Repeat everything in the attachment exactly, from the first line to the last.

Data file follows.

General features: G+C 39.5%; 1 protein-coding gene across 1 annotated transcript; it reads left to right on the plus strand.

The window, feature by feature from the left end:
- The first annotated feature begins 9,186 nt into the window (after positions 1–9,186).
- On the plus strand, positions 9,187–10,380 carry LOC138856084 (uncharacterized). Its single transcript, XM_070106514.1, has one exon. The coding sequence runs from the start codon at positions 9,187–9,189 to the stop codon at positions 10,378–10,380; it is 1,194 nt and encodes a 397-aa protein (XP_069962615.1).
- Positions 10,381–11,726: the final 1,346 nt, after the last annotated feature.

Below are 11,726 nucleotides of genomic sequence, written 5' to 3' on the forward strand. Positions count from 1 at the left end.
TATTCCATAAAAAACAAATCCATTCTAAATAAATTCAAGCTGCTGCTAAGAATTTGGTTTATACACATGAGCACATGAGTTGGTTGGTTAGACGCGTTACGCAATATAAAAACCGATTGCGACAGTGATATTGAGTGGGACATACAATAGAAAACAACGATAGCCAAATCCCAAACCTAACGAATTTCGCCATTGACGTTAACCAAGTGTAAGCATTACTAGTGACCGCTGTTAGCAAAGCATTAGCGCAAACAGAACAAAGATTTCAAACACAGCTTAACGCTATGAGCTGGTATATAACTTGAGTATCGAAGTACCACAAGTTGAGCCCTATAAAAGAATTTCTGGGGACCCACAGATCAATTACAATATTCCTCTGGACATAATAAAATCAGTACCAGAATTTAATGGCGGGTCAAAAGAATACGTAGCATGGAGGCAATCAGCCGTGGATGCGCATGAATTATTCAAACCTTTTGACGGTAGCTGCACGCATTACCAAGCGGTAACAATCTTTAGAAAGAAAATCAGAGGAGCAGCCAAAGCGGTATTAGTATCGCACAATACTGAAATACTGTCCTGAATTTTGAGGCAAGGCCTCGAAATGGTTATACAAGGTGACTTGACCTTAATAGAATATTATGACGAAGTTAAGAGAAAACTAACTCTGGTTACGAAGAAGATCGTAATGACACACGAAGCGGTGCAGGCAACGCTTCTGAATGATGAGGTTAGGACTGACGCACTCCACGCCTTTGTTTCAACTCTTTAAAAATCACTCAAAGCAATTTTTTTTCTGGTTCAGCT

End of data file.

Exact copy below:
General features: G+C 39.5%; 1 protein-coding gene across 1 annotated transcript; it reads left to right on the plus strand.

The window, feature by feature from the left end:
- The first annotated feature begins 9,186 nt into the window (after positions 1–9,186).
- On the plus strand, positions 9,187–10,380 carry LOC138856084 (uncharacterized). Its single transcript, XM_070106514.1, has one exon. The coding sequence runs from the start codon at positions 9,187–9,189 to the stop codon at positions 10,378–10,380; it is 1,194 nt and encodes a 397-aa protein (XP_069962615.1).
- Positions 10,381–11,726: the final 1,346 nt, after the last annotated feature.

Below are 11,726 nucleotides of genomic sequence, written 5' to 3' on the forward strand. Positions count from 1 at the left end.
TATTCCATAAAAAACAAATCCATTCTAAATAAATTCAAGCTGCTGCTAAGAATTTGGTTTATACACATGAGCACATGAGTTGGTTGGTTAGACGCGTTACGCAATATAAAAACCGATTGCGACAGTGATATTGAGTGGGACATACAATAGAAAACAACGATAGCCAAATCCCAAACCTAACGAATTTCGCCATTGACGTTAACCAAGTGTAAGCATTACTAGTGACCGCTGTTAGCAAAGCATTAGCGCAAACAGAACAAAGATTTCAAACACAGCTTAACGCTATGAGCTGGTATATAACTTGAGTATCGAAGTACCACAAGTTGAGCCCTATAAAAGAATTTCTGGGGACCCACAGATCAATTACAATATTCCTCTGGACATAATAAAATCAGTACCAGAATTTAATGGCGGGTCAAAAGAATACGTAGCATGGAGGCAATCAGCCGTGGATGCGCATGAATTATTCAAACCTTTTGACGGTAGCTGCACGCATTACCAAGCGGTAACAATCTTTAGAAAGAAAATCAGAGGAGCAGCCAAAGCGGTATTAGTATCGCACAATACTGAAATACTGTCCTGAATTTTGAGGCAAGGCCTCGAAATGGTTATACAAGGTGACTTGACCTTAATAGAATATTATGACGAAGTTAAGAGAAAACTAACTCTGGTTACGAAGAAGATCGTAATGACACACGAAGCGGTGCAGGCAACGCTTCTGAATGATGAGGTTAGGACTGACGCACTCCACGCCTTTGTTTCAACTCTTTAAAAATCACTCAAAGCAATTTTTTTTCTGGTTCAGCT